• Deducted amount/percentage for expenses.

The above is the minimum required data which will be needed to enable software to identify and categorise each transaction.


Landlords will need to provide the following:

  • The full address of each property
  • Income and expenses attributable to each property.

Quarterly Updates

The data of income and expenditure will have to be reported quarterly, although the reports will only be summary data. Businesses will be able to see an estimate each quarter of what their liability will be, based on the summary data provided.

End of year return

A final fifth submission will be made which will incorporate a correct and complete declaration. It is proposed that this final account will have to be submitted within 9 months of the end of a period of account.

The above is subject to a period of consultation due to end in November and final details are due to be announced in December. Green & Co will keep you informed as further details/changes are announced.

Please note: This article is a commentary on general principles and should not be interpreted as advice for your specific situation.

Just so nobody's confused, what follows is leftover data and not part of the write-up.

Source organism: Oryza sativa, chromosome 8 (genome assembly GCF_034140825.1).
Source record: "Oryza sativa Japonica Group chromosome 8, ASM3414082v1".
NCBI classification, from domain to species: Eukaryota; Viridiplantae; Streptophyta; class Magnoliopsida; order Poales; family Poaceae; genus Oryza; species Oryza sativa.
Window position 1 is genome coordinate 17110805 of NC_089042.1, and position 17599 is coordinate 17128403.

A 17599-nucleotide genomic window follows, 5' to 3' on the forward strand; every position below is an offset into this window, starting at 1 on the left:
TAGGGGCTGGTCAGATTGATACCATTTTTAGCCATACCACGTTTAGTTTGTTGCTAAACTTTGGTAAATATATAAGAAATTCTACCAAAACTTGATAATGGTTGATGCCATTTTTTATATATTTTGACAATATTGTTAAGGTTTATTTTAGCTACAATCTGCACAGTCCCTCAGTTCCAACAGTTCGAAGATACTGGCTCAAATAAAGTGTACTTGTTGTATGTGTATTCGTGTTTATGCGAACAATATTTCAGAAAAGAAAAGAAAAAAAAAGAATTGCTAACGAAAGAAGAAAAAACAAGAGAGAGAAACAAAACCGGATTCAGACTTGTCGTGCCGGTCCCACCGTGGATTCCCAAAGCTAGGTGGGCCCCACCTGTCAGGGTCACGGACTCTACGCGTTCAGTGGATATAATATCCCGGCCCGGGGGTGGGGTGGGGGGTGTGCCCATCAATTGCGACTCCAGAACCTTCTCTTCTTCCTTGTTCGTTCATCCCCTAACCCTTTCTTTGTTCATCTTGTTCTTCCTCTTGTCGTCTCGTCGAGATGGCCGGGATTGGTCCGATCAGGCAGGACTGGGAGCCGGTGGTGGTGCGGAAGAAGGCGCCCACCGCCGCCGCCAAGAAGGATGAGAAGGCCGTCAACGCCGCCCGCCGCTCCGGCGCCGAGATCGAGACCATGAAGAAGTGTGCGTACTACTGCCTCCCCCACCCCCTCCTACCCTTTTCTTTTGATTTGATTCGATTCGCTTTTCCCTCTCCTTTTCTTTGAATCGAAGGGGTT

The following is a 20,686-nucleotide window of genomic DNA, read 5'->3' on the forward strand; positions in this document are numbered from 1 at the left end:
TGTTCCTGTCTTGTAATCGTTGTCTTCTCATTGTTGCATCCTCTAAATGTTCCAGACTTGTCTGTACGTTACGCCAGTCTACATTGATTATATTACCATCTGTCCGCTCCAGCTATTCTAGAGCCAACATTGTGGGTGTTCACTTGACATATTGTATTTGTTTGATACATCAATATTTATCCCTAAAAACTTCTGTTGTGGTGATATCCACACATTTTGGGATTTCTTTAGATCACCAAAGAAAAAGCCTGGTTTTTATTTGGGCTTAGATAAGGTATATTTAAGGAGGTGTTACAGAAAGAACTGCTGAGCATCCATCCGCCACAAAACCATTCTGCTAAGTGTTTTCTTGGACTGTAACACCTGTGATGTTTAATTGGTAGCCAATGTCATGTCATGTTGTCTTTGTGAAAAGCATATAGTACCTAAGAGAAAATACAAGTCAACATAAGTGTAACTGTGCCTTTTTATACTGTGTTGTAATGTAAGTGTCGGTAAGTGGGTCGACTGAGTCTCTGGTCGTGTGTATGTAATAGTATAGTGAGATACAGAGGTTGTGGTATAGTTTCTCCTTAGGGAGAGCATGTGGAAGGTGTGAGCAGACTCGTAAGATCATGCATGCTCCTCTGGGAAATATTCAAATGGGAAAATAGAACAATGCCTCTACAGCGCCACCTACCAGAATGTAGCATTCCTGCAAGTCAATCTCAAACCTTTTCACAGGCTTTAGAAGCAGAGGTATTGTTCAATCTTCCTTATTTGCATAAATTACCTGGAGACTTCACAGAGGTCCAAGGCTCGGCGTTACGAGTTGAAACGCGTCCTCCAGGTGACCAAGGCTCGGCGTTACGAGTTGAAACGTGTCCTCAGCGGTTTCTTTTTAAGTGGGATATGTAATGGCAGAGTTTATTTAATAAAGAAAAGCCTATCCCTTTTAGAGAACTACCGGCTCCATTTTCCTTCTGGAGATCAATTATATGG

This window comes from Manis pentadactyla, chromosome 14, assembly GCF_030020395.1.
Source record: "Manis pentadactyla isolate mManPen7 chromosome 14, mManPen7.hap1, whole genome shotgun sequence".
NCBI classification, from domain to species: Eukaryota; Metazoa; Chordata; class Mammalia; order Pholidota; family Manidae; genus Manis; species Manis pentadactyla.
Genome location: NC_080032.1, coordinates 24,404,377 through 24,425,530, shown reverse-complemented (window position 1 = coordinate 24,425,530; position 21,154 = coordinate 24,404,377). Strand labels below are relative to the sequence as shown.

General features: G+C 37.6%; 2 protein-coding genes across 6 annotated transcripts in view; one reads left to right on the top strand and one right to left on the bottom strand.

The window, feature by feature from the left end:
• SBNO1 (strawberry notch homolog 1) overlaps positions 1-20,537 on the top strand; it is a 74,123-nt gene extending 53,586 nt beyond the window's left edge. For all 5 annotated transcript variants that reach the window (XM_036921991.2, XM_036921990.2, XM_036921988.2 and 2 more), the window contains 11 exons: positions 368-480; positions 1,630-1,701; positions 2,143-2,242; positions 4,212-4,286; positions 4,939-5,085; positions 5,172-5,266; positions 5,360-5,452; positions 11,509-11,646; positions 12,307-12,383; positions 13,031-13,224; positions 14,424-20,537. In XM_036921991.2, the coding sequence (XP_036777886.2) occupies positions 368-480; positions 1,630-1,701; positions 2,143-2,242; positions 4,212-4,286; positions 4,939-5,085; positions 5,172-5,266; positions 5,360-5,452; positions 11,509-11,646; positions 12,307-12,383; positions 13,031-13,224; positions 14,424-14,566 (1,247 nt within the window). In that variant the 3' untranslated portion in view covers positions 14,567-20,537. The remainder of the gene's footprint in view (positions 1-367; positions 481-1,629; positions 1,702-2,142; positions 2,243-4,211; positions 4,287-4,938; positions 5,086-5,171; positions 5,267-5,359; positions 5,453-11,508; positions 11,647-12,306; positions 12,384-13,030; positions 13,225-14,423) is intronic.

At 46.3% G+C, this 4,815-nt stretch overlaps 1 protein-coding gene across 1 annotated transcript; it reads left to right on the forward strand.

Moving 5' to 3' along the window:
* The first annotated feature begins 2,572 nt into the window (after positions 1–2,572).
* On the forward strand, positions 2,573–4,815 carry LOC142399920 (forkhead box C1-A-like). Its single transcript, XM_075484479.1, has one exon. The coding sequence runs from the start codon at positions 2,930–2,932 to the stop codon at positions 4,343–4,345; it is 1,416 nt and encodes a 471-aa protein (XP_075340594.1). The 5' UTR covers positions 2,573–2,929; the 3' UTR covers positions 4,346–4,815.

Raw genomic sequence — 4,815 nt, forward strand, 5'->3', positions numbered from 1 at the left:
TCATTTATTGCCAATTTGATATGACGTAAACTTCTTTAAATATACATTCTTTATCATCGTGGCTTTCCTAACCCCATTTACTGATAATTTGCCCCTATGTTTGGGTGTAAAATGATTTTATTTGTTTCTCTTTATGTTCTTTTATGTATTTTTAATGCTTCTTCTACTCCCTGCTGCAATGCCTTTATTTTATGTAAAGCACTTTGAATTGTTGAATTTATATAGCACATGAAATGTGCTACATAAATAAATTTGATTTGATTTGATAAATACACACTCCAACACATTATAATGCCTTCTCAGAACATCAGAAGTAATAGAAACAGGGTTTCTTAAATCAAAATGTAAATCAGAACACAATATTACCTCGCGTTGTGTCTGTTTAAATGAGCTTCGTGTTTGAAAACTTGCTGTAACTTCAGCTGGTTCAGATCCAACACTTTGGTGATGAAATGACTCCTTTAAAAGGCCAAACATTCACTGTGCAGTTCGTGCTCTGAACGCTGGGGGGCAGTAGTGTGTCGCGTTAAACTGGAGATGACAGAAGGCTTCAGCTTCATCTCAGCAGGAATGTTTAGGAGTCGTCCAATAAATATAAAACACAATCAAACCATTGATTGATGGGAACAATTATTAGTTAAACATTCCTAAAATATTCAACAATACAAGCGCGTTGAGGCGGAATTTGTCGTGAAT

Research & Development Tax Credits: What could it be worth to your business?

 Research & Development.jpg

Many companies are apparently still not aware of Research & Development (R&D) Tax Credits or what it could be worth to their Business. Yet for companies who use them, R & D tax credits usually become an important part of their overall financial position.

So what is R & D expenditure?

It relates to money spent on a project which contains technical uncertainty e.g.,

  • Labour costs relating to management, development, technical analysis and developing manufacturing processes etc.,
  • Consumables – software licences, heating and lighting,
  • Supporting software.

R & D tax credits are tax breaks which work by reducing your profit and accordingly your corporation tax. The scheme is designed to help companies whether they are in profit or not. So if your company only makes a small profit, or none at all, it can still benefit by surrendering for cash some of the tax loss that has been created.

The relief for an SME can be as much as 230% of the eligible expenditure. Serious consideration should therefore be given as to whether your Company is eligible to claim this valuable relief.

So how do you know if you qualify?

If the project you have undertaken includes any element of technical uncertainty then it is worth investigating whether a claim can be made. Are there any elements of the project where you were not sure the component could be built to the required specification, or perhaps you were not sure what it would look like once built because it was evolving during the process?